An argument ensued and Saldívar drew a gun from her purse, pointing it first at her own head and then at Selena. As the singer turned and left the room, Saldívar shot her once in the back. Selena fled to the manager's office in the lobby for help, with Saldívar chasing her, calling her a "Bitch".[13] Before collapsing to the floor, Selena named Saldívar as her assailant and gave the number of the hotel room where she had been shot.[14] After an ambulance and the police arrived on the scene, Selena was transported to a local hospital. She died there from loss of blood at 1:05 p.m., at the age of 23.[15]



  • "Dreaming of You" (1995) (file info) — play in browser (beta)
    • One of Selena's English songs, "Dreaming of You peaked at #21 in the Billboard charts.
  • Problems playing the files? See media help.

Selena's death shocked and saddened Latinos and non-Latinos alike across the United States and abroad. Major networks interrupted their regular programming to break the news; Tom Brokaw referred to Selena as "The Mexican Madonna".[16] Numerous vigils and memorials were held in her honor, and radio stations in Texas played her music non-stop.[1] Her funeral drew approximately 60,000 mourners, many of whom traveled from outside the United States.[1] Among the celebrities who were reported to have immediately phoned the Quintanilla family to express their condolences were Gloria Estefan, Julio Iglesias and Madonna.[5] The magazine People published a commemorative issue in honor of Selena's memory and musical career, titled Selena 1971–1995, Her Life in Pictures.[1] A few days afterwards, Howard Stern mocked Selena's murder and burial, poked fun at her mourners, and criticized her music. Stern said, "This music does absolutely nothing for me. Alvin and the Chipmunks have more soul… Spanish people have the worst taste in music. They have no depth." Stern's comments outraged the Hispanic community all across Texas.[17] Two weeks after her death, on April 12, George W. Bush, then Governor of Texas, declared Selena's birthday April 16 as "Selena Day" in Texas.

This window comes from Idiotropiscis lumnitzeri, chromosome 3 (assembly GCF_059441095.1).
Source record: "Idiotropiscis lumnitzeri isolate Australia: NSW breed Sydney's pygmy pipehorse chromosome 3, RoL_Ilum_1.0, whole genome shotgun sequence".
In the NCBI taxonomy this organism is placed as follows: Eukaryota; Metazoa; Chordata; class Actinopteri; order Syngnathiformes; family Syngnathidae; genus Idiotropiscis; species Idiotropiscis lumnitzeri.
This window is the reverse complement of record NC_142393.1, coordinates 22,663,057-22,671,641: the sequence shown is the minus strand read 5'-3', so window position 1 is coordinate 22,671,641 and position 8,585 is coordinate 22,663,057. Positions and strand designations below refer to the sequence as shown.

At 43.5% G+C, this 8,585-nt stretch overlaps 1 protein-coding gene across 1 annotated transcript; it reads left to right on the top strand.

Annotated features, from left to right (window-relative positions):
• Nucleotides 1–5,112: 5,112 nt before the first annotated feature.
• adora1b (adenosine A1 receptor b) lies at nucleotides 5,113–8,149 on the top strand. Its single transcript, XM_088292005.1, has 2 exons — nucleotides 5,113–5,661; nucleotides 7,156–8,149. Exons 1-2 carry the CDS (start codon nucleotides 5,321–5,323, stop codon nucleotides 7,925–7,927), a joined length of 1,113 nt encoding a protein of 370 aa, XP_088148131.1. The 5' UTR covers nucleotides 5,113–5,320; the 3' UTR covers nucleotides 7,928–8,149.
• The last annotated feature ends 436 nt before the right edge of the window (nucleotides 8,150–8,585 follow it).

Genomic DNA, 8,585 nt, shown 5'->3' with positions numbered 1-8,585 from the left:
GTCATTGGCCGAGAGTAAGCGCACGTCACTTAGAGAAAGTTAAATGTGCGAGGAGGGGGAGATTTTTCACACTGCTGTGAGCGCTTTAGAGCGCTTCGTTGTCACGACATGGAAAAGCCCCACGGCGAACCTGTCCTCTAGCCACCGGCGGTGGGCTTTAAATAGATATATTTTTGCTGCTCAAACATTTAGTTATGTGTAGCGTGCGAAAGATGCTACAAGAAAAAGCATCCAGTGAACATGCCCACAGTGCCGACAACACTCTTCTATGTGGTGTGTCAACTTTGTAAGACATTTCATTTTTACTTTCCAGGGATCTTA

That summer, Selena's album Dreaming of You, a combination of Spanish-language songs and several new English-language tracks, debuted at number one on the Billboard music charts in the U.S., making her the first Hispanic singer to accomplish this feat[18] and the second highest debut after Michael Jackson's HIStory.[5] On its release date the album sold over 175,000 copies, a record for a female pop singer, and it sold two million copies in its first year.[19] Songs such as "I Could Fall In Love" and "Dreaming Of You" were played widely by mainstream English-language radio, with the latter reaching #21 on the Billboard Hot 100. Meanwhile, "I Could Fall In Love," while ineligible for the Hot 100 at the time, did reach #12 on the Hot 100 Airplay chart and the top 10 on the Adult Contemporary Chart. "Dreaming of You" has sold approximately five million copies in the U.S.